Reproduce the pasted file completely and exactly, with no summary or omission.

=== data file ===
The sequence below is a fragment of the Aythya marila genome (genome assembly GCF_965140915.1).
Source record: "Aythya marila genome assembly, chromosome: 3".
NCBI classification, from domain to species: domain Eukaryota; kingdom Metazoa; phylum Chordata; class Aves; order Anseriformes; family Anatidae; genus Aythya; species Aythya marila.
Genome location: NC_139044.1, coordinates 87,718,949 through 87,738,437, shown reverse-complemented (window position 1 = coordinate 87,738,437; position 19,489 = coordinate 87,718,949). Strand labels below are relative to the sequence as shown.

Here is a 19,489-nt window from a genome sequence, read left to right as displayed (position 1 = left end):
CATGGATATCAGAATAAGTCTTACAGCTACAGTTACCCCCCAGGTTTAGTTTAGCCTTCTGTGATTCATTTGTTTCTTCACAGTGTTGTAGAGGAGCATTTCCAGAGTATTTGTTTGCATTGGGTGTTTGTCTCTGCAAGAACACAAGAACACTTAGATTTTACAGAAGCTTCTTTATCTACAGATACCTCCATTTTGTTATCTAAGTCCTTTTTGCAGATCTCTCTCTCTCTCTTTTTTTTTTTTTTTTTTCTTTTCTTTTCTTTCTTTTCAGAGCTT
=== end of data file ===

The sequence below is a fragment of the Aythya marila genome (genome assembly GCF_965140915.1).
Source record: "Aythya marila genome assembly, chromosome: 3".
NCBI classification, from domain to species: domain Eukaryota; kingdom Metazoa; phylum Chordata; class Aves; order Anseriformes; family Anatidae; genus Aythya; species Aythya marila.
Genome location: NC_139044.1, coordinates 87,718,949 through 87,738,437, shown reverse-complemented (window position 1 = coordinate 87,738,437; position 19,489 = coordinate 87,718,949). Strand labels below are relative to the sequence as shown.

Here is a 19,489-nt window from a genome sequence, read left to right as displayed (position 1 = left end):
CATGGATATCAGAATAAGTCTTACAGCTACAGTTACCCCCCAGGTTTAGTTTAGCCTTCTGTGATTCATTTGTTTCTTCACAGTGTTGTAGAGGAGCATTTCCAGAGTATTTGTTTGCATTGGGTGTTTGTCTCTGCAAGAACACAAGAACACTTAGATTTTACAGAAGCTTCTTTATCTACAGATACCTCCATTTTGTTATCTAAGTCCTTTTTGCAGATCTCTCTCTCTCTCTTTTTTTTTTTTTTTTTTCTTTTCTTTTCTTTCTTTTCAGAGCTT